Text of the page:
Asia oil: Group effort

Edward Bell - Senior Director, Market Economics
Published Date: 29 June 2020


A proposal from Chinese oil companies to form a collective importing bloc could disrupt the trading relationship between China and the major oil exporting countries in the Middle East. Asia’s long-running position as a price taker, absorbing oil price volatility and export levels linked to Middle East economic objectives, could come to an end if group purchases of crude from the region take hold.

Despite efforts by these companies to offset China’s reliance on crude oil imports, growth in China’s domestic oil production has stalled in recent years. Total output rose just 1% to 3.84m b/d in 2019 (BP), meeting less than 30% of domestic consumption. China is by far the world’s single largest oil importer, taking in more than 10m b/d in 2019 compared with less than 7m b/d by the US (which on a net oil import basis is an even smaller importer). As for the origin of China’s imports, it relies on crude from Middle East exporters for around 44% of its total imports of which Saudi Arabia is the single largest supplier at 16% of total imports (the UAE is a relatively small share of China’s oil import slate at just 3%).

China highly reliant on crude imports from the Middle East 

Source: BP Statistical Review of World Energy 2020, Emirates NBD Research.

China—and indeed other Asian economies—are highly exposed to the dynamics of Middle East oil exporters and need to absorb the effects of policies meant to diversify regional economies away from relying on crude oil exports. Fixed exchange rates, high socio-economic expenditure and heavy infrastructure spending are all essentially financed by Asian motorists. Long-run efforts at diversification, while showing some success, run up against short-term spending requirements and mean that Middle East exporters rely on changes to production levels to push oil prices high enough to support domestic economies.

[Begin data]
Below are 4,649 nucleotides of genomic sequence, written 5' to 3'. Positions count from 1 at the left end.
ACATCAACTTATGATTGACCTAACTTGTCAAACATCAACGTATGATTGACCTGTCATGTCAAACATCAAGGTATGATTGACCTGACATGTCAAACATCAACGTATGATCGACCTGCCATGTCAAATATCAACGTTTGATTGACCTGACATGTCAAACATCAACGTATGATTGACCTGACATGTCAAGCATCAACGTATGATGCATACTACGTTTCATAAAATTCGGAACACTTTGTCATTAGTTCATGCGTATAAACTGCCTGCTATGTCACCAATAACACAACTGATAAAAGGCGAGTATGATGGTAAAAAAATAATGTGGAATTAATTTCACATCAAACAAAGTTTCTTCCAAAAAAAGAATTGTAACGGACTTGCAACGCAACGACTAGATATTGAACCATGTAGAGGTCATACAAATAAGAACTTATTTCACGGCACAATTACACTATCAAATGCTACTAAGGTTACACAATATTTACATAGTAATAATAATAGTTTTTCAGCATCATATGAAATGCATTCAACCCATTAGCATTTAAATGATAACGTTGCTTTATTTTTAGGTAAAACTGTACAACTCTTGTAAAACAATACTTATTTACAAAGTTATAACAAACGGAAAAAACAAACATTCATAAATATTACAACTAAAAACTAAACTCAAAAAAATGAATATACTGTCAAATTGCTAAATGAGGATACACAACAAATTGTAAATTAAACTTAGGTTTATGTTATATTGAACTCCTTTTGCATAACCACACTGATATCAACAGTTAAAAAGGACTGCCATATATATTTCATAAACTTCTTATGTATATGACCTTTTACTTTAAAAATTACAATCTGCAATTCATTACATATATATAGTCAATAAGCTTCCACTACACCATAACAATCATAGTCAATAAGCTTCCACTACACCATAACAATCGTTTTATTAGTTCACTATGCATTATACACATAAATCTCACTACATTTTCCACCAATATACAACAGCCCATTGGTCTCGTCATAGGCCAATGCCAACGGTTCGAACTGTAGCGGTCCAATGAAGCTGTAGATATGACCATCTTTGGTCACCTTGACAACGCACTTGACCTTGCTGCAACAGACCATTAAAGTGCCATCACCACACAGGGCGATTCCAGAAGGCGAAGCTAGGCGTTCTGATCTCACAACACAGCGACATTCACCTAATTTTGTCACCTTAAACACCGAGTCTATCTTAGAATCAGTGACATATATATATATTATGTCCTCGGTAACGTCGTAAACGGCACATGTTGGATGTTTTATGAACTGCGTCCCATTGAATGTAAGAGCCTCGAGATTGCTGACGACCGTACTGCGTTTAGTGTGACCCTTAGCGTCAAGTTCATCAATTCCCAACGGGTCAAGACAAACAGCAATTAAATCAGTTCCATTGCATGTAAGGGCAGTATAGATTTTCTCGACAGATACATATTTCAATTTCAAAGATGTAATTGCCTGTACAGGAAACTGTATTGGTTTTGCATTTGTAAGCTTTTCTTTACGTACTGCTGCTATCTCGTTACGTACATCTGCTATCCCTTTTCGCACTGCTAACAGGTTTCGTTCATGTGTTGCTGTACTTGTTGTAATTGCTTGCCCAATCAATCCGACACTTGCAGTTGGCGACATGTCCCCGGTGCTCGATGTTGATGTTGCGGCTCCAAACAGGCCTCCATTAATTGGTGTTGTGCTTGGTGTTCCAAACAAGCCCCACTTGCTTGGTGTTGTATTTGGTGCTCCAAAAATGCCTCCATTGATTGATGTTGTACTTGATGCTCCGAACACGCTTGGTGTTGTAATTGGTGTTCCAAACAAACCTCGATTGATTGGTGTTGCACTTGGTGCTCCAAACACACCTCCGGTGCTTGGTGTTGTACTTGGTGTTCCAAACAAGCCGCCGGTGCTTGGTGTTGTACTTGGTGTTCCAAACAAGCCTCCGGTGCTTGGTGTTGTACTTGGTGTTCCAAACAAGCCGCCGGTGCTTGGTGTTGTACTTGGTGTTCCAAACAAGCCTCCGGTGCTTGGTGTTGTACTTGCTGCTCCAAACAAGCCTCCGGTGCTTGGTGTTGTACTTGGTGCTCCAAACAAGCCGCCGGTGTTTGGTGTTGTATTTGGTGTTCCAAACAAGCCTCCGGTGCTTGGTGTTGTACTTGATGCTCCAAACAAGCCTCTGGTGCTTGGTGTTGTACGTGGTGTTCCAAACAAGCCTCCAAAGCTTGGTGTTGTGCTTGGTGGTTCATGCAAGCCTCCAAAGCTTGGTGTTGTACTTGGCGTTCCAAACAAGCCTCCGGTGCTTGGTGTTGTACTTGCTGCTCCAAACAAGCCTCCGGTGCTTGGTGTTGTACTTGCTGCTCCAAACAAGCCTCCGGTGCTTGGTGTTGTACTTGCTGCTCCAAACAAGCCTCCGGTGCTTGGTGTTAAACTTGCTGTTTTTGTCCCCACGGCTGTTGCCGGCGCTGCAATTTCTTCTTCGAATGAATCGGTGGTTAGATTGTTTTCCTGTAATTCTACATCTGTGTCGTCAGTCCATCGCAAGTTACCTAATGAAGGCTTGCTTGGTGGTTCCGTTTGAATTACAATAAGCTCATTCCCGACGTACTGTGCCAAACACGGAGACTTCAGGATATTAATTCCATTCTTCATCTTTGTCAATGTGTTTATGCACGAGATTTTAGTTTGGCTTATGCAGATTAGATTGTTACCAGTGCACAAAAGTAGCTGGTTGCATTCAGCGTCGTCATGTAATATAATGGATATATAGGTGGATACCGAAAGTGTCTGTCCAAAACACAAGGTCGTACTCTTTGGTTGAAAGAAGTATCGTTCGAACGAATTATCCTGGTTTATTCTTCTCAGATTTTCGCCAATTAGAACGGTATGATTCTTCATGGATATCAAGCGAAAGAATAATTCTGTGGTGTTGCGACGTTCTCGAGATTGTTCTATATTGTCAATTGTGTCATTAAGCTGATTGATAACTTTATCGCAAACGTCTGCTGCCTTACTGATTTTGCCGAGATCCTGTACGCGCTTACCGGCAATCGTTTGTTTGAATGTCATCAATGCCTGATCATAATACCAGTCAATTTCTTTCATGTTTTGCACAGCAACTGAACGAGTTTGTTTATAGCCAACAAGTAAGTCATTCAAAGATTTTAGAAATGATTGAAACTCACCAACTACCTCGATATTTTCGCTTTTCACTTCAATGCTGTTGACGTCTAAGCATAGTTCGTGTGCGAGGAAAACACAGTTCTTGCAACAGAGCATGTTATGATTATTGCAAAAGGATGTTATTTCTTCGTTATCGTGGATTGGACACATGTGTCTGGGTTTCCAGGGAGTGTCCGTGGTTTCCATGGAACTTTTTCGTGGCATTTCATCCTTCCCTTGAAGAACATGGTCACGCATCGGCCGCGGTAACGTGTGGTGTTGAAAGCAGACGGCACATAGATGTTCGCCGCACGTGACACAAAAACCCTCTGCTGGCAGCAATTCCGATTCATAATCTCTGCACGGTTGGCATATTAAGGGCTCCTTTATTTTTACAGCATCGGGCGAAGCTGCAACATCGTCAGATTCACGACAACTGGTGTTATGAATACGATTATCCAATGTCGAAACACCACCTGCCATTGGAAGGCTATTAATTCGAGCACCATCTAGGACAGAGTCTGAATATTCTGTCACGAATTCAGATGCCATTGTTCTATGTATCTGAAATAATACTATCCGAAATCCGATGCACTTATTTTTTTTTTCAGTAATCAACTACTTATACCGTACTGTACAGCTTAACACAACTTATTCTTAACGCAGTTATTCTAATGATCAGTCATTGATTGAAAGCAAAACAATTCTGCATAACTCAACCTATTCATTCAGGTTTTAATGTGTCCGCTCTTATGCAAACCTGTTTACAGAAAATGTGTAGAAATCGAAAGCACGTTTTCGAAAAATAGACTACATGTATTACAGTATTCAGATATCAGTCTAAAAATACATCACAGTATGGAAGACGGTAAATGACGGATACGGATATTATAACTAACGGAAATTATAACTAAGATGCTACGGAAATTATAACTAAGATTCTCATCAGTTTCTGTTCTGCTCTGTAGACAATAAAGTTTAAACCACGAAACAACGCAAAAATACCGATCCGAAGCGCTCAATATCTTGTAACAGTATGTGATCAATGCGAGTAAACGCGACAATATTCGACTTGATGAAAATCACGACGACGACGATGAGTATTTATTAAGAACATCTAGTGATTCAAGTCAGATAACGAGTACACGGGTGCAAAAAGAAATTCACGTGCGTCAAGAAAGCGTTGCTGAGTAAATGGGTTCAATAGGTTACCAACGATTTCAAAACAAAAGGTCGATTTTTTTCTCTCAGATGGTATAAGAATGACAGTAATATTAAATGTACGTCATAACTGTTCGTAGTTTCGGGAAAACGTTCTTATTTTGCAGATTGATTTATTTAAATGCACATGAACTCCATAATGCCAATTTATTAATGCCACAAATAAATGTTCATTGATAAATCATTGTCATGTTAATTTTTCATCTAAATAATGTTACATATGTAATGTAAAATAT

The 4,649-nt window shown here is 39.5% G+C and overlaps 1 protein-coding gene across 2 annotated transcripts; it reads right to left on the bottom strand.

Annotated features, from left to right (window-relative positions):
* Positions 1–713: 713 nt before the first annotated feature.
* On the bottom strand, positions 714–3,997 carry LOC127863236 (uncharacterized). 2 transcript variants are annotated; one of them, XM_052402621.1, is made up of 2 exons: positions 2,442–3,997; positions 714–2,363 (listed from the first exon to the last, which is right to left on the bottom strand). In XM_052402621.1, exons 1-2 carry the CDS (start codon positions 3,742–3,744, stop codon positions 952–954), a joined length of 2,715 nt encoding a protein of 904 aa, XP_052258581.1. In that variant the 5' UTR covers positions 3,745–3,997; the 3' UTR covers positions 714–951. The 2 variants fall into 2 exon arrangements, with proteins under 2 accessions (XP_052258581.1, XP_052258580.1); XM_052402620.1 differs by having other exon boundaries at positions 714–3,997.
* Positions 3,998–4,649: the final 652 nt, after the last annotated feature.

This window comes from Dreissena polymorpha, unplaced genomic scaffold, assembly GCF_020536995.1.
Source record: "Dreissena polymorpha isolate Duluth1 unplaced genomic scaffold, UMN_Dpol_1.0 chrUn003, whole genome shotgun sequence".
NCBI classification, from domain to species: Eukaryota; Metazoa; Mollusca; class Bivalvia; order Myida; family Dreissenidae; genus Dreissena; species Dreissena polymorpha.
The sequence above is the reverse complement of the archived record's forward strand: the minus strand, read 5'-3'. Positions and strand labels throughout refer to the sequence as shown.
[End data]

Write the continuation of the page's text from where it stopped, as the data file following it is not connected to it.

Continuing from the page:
Oil importers historically haven’t had an ability to hedge risks encountered along the Middle East’s bumpy path to diversification but by pooling purchases China’s oil companies may be able to exert pressure on exporters for more favourable terms. China may be reliant on importing crude from the Middle East but the region is just as dependent on China as a baseload consumer of its exports. Iraq is highly exposed to China with more than 25% of its total exports landing there while Saudi Arabia and Kuwait see around 23% of their shipments end up in China.

Asia is the final destination for nearly all ME crude volumes

Source: BP Statistical Review of World Energy 2020, Emirates NBD Research.

Were the Chinese companies to prove successful in getting better terms in long-term offtake agreements (eg, holding a preferential position to other importers during periods of OPEC+ restraint or winning bigger discounts on large volumes) other Asian importers may be tempted to follow suit and club together on importing. China may be important for Middle East exporters but Asia as a whole is essential. Nearly three-quarters of Saudi Arabia’s total crude exports end up in Asia while in the UAE it’s 98%. Moreover, Asian importers—including China—have been able to benefit from alternative sources of crude that are unimpeded by OPEC+ decisions. Asian importers have been major importers of US crude since restrictions on exports were lifted.